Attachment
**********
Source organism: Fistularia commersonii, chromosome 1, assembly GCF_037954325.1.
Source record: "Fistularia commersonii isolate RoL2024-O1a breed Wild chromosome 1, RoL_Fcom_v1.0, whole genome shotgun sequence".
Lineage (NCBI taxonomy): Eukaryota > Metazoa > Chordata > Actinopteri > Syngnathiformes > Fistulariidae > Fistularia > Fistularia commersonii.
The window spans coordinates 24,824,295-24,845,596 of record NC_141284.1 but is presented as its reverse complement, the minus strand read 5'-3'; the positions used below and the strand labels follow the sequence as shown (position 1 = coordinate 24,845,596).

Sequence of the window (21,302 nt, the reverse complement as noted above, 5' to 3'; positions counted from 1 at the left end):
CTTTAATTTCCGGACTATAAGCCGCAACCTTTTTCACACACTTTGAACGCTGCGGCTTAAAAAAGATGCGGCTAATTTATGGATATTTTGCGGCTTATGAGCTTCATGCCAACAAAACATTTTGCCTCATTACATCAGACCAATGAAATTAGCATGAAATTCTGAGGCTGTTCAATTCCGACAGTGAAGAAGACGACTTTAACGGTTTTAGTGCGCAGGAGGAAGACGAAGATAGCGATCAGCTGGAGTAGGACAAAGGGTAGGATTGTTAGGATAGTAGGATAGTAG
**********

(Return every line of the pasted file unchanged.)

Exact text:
Source organism: Fistularia commersonii, chromosome 1, assembly GCF_037954325.1.
Source record: "Fistularia commersonii isolate RoL2024-O1a breed Wild chromosome 1, RoL_Fcom_v1.0, whole genome shotgun sequence".
Lineage (NCBI taxonomy): Eukaryota > Metazoa > Chordata > Actinopteri > Syngnathiformes > Fistulariidae > Fistularia > Fistularia commersonii.
The window spans coordinates 24,824,295-24,845,596 of record NC_141284.1 but is presented as its reverse complement, the minus strand read 5'-3'; the positions used below and the strand labels follow the sequence as shown (position 1 = coordinate 24,845,596).

Sequence of the window (21,302 nt, the reverse complement as noted above, 5' to 3'; positions counted from 1 at the left end):
CTTTAATTTCCGGACTATAAGCCGCAACCTTTTTCACACACTTTGAACGCTGCGGCTTAAAAAAGATGCGGCTAATTTATGGATATTTTGCGGCTTATGAGCTTCATGCCAACAAAACATTTTGCCTCATTACATCAGACCAATGAAATTAGCATGAAATTCTGAGGCTGTTCAATTCCGACAGTGAAGAAGACGACTTTAACGGTTTTAGTGCGCAGGAGGAAGACGAAGATAGCGATCAGCTGGAGTAGGACAAAGGGTAGGATTGTTAGGATAGTAGGATAGTAG